President Bush, who skipped the Republican convention to monitor the storm from Texas, applauded the efforts.
"The coordination on this storm is a lot better than on-than during Katrina," Bush said noting how the governors of Alabama, Louisiana, Mississippi and Texas had been working in concert. "It was clearly a spirit of sharing assets, of listening to somebody's problems and saying, `How can we best address them?'"
For all their seeming similarities, Hurricanes Gustav and Katrina were different in one critical respect: Katrina smashed the Gulf Coast with an epic storm surge that topped 27 feet, a far higher wall of water than Gustav hauled ashore.
Katrina was a bigger storm when it came ashore in August 2005 as a Category 3 storm and it made a direct hit on the Louisiana-Mississippi line. Gustav skirted along Louisiana's shoreline at "a more gentle angle," said National Weather Service storm surge specialist Will Shaffer.
The storm surge in the Industrial Canal reached 12 feet-the same height as the lowest wall. Officials monitoring the flood protection system took a breath, then turned their concern to the West Bank, where waters could still rise and pressure incomplete levees over the next day as the storm blusters inland.
"Right now, we feel we're not going to have a true inundation," said Karen Durham-Aguilera, director of the $15 billion project to rebuild the Army Corps of Engineers' levee and floodwalls in the New Orleans-area.
Still, Nagin urged everyone to "resist the temptation to say we're out of the woods." He said Gustav's heavy rainfall could still flood the saucer-shaped city over the next 24 hours as tropical storm-force winds batter the region.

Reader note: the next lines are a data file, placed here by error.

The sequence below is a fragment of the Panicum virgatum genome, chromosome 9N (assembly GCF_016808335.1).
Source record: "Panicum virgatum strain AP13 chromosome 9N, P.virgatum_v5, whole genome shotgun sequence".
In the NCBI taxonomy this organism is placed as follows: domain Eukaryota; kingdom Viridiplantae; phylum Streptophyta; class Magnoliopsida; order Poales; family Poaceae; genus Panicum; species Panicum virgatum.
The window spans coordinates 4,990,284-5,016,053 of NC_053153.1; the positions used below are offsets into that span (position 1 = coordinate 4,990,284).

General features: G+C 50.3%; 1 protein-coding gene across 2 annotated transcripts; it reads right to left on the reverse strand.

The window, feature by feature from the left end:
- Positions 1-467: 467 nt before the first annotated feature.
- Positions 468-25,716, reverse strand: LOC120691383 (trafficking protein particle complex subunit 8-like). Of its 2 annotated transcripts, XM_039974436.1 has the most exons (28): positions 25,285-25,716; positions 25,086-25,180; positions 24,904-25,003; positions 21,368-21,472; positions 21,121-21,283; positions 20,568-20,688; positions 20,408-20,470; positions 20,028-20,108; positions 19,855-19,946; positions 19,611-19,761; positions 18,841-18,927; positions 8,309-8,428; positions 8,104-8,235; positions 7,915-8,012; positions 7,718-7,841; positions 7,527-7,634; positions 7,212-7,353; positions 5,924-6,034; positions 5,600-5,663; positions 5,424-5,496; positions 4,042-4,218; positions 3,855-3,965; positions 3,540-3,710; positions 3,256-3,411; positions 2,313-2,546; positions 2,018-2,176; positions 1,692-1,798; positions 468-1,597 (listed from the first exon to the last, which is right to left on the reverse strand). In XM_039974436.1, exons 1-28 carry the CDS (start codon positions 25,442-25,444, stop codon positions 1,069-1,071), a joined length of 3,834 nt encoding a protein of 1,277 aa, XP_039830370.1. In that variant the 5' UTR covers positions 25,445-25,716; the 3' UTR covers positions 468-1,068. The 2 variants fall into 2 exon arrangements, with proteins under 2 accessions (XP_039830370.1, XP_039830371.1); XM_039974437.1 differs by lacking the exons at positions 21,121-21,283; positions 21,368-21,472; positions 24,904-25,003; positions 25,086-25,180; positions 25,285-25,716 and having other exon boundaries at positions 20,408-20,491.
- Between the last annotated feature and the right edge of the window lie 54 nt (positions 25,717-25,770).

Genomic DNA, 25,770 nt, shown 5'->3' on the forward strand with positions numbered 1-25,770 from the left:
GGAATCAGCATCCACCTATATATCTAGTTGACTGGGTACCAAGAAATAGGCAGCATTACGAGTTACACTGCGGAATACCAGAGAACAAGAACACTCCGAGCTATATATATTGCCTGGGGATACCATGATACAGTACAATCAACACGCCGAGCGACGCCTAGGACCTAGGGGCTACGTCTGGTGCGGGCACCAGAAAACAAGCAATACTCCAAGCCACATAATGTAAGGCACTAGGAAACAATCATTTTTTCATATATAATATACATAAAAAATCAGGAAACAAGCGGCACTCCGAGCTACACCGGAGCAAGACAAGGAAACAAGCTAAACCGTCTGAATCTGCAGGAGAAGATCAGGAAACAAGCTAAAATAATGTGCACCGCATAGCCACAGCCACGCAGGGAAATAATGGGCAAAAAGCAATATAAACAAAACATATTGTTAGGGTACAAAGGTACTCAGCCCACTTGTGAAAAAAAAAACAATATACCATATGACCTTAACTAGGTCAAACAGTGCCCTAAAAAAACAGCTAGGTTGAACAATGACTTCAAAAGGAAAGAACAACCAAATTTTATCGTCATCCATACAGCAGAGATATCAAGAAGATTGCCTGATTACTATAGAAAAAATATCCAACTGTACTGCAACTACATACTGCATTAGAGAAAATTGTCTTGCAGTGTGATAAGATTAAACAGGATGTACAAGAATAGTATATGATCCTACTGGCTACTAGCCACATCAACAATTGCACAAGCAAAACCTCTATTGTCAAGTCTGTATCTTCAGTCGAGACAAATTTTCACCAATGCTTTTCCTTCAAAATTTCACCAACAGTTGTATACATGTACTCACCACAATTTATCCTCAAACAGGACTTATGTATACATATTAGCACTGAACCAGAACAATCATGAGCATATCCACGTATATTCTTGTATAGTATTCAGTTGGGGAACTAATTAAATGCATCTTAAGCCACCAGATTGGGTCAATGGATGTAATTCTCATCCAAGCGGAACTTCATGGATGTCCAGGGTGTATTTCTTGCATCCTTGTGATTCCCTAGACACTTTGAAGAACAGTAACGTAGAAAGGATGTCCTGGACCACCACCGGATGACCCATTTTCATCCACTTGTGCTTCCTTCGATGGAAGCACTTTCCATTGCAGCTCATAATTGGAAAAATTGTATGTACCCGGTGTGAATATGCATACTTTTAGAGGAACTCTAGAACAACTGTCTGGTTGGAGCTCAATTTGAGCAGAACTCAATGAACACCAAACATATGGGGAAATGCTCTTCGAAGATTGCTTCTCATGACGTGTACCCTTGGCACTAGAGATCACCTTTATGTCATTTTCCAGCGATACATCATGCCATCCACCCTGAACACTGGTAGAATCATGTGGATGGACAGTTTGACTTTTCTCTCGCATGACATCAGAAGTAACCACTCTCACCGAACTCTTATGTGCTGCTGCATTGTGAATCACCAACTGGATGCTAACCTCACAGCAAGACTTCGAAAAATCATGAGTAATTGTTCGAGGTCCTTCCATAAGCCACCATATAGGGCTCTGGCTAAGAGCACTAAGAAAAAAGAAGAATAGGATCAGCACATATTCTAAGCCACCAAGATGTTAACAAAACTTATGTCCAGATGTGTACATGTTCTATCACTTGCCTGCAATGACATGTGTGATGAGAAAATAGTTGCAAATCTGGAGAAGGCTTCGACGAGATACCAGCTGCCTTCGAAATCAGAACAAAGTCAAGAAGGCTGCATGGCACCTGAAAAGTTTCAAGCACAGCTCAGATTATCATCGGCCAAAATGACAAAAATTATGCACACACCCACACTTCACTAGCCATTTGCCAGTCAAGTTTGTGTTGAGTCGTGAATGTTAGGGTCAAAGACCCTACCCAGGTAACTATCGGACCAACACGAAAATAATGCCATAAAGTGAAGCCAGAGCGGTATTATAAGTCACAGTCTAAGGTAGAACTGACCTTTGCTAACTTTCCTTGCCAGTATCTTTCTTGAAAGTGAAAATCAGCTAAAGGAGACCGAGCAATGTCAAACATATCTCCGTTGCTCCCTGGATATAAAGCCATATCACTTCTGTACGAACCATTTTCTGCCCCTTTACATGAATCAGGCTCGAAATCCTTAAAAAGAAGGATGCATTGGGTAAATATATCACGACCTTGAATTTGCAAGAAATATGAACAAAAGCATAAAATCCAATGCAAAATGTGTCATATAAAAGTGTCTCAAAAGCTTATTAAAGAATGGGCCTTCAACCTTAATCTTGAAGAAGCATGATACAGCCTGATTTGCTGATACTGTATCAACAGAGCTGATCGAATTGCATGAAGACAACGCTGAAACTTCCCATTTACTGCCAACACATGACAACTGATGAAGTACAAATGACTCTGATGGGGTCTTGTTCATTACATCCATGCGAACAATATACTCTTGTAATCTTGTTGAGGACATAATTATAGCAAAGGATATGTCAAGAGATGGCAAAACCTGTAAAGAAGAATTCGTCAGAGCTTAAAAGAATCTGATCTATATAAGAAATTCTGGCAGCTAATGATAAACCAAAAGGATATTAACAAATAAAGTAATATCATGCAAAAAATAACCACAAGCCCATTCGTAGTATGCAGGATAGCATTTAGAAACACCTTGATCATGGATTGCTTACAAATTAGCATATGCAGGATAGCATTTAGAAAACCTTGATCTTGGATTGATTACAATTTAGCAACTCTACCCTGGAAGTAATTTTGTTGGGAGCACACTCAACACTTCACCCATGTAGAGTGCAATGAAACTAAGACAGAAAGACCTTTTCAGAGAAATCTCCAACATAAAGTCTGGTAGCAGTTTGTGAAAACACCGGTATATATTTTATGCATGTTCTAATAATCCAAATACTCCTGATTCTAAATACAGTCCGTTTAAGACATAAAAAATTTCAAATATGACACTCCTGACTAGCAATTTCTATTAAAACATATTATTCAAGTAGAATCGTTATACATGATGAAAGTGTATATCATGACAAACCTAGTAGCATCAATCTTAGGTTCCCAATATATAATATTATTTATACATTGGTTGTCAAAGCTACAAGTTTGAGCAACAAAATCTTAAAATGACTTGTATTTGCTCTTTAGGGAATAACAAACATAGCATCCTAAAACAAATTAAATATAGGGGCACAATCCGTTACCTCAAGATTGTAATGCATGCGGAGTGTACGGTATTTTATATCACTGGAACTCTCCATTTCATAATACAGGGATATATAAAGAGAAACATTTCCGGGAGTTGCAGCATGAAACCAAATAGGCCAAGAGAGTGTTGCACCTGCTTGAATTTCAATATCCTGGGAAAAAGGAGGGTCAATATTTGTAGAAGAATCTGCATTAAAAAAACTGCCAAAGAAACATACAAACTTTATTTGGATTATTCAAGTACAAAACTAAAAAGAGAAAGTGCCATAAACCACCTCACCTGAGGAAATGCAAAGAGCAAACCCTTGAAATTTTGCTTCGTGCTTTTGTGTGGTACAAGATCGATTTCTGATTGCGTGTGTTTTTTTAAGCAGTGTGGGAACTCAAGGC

Nagin's emergency preparedness director, Lt. Col. Jerry Sneed, said residents might be allowed to return 24 hours after the tropical storm-force winds die down.
Other evacuated areas along the coast may be away from home for longer, said National Hurricane Center director Bill Read. The hurricane will likely slow down as it heads into Texas and possibly Arkansas, and those areas could then get 20 inches of rainfall.
Coastal residents who evacuated into those areas may have to wait until a downgraded Gustav or its remnants passes them, Read said.
Evacuees watched TV coverage from shelters and hotel rooms hundreds of miles away. Some were relieved the news wasn't worse, while others knew their homes were in tatters.
Keith Cologne of Chauvin, La., looked dejected after talking by telephone to a friend who didn't evacuate. "They said it's bad, real bad. There are roofs lying all over. It's all gone," said Cologne, staying at a hotel in Orange Beach, Ala.
Harmonica player J.D. Hill was standing in line Monday morning to get into a public shelter in Bossier City in northwestern Louisiana after waiting on a state-provided evacuation bus that carried him to safety.
"There's the funky bus bathrooms, people can't sleep, we're not being told anything. We're at their mercy," he said.
Hill was the first resident of the Musicians' Village, a cluster of homes Harry Connick Jr. and fellow New Orleans musician Branford Marsalis built through Habitat for Humanity after Katrina. The village provides housing for musicians and others who lost their homes to Katrina. So far, the group of the homes was intact-on one porch, a decorated banner reading "Welcome Friends" survived the winds and was still hanging.
In Mississippi, officials said a 15-foot storm surge flooded homes and inundated the only highways to coastal towns devastated by Katrina. Officials said at least three people near the Jordan River had to be rescued from the floodwaters. Elsewhere in the state, an abandoned building in Gulfport collapsed and a few homes in Biloxi were flooded.
Gustav was the seventh named storm of the Atlantic hurricane season. The eighth, Tropical Storm Hanna, was strengthening about 40 miles north of the Bahamas. Forecasters said it could come ashore in Georgia and South Carolina late in the week.